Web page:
EU and US negotiators have struck a deal on sharing information about transatlantic flight passengers.
No details are officially available*, but EU sources say data will be kept by US security agencies for 15 years.
Under agreements reached after the 9/11 attacks, European airlines must provide 34 pieces of information about passengers flying into the US.
The latest deal expires at the end of July. A replacement agreement must be approved by the EU's 27 member states.
Wednesday's deal was reached in talks between European Union Justice and Security Commissioner Franco Frattini, German Interior Minister Wolfgang Schaeuble and US Homeland Security Secretary Michael Chertoff.SOME THINGS US CUSTOMS KNOWS
- Your history of missing flights
- Your frequent flyer miles
- Your seat location aboard
- Your e-mail address
- The US and the EU have differed on ways to balance security needs with concern for passengers' privacy.
A previous deal lapsed last October. The two sides failed to agree on terms for a full renewal and only reached an interim agreement.
Earlier, EU officials approved a separate agreement giving US counter-terrorist investigators access to details of international money transfers processed by the Brussels-based Swift network.
Washington says it needs the information to track and block terrorist funding, but EU regulators ruled that the original arrangement broke the union's privacy laws.
*"No details are officially available", but loyal SMC readers get the real scoop. According to the summary record of the relevent EU committee (pdf), these are the negotiated details:
Ministers Schauble and Secretary Chertoff have agreed on the following, which according to the Commission is fully consistent with the negotiating mandate adopted by the Council :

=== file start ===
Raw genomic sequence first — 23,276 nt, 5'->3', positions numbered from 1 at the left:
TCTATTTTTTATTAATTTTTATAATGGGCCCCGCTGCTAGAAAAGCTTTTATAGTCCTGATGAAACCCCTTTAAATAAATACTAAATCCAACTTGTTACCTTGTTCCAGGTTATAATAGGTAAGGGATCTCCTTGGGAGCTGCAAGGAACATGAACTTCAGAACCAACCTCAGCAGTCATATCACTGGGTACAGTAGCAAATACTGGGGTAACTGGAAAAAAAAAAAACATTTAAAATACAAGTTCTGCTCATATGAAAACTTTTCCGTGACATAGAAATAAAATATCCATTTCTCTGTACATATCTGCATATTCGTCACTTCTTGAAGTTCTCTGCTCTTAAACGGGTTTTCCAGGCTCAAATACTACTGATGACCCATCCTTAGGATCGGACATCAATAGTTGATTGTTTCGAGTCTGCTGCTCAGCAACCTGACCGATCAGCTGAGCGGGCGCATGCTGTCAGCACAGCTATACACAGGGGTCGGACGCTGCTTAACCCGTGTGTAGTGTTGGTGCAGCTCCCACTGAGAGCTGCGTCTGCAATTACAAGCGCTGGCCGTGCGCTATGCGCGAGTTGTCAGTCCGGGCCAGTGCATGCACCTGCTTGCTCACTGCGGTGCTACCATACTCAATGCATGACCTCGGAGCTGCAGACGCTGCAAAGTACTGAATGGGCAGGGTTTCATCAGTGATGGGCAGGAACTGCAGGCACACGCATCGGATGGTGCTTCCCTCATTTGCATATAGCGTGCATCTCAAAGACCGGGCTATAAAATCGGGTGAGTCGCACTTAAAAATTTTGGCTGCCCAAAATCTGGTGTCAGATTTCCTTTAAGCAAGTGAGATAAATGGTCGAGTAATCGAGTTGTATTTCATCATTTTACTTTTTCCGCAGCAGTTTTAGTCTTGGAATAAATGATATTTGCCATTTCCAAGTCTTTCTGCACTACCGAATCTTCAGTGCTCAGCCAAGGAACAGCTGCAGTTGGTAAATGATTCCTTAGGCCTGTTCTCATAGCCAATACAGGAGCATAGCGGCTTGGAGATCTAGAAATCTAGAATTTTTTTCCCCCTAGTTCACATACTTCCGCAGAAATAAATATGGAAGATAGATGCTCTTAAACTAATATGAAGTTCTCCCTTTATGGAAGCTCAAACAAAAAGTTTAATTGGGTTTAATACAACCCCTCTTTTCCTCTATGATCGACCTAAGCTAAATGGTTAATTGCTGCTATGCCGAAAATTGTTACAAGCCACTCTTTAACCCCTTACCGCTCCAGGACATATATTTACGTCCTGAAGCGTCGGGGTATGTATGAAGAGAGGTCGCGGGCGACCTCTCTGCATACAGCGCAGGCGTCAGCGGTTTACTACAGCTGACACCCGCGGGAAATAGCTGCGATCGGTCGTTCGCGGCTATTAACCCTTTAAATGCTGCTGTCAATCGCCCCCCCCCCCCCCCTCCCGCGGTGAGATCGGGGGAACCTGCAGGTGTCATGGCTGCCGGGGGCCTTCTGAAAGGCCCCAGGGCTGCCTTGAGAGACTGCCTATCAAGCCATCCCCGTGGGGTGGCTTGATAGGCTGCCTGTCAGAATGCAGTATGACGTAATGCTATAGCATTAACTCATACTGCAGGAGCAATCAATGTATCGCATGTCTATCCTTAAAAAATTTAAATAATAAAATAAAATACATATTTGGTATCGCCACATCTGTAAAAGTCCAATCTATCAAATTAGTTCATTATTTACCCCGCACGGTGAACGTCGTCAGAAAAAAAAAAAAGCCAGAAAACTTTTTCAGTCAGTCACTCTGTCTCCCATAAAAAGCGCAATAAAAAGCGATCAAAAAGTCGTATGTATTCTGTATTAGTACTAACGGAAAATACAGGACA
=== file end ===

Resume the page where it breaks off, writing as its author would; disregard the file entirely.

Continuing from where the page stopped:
- Structure of the deal : an Article 24/38 TEU agreement would be concluded between the EU and the US, supplemented by an exchange of letters acknowledging the unilateral undertakings that the Department of Homeland Security (DHS) is ready to adopt to protect the PNR data through a Statement of Record Notice (SORN). The precise nexus between the two is not agreed yet (the US side wants to avoid that the exchange of letters amounts to an agreement).
- PNR data would be kept for 7 years as "active" data and 8 years as "dormant" data.
- DHS would get access to PNR data and not only the Customs and Border Protection Department (CBP).
- The number of accessible data is reduced from 34 to 19.
- There would be a clear commitment to a PUSH system.
Many elements remain open though :
- Where to install the filters to delete the sensitive data (in the EU or in the US) ?
- The oversight mechanism : the Commission suggests to use the figure of the "eminent person" as in the SWIFT file.
- Reciprocity : the US wants to redefine the safeguards if a Member State or the EU were setting up a PNR system with more lenient safeguards.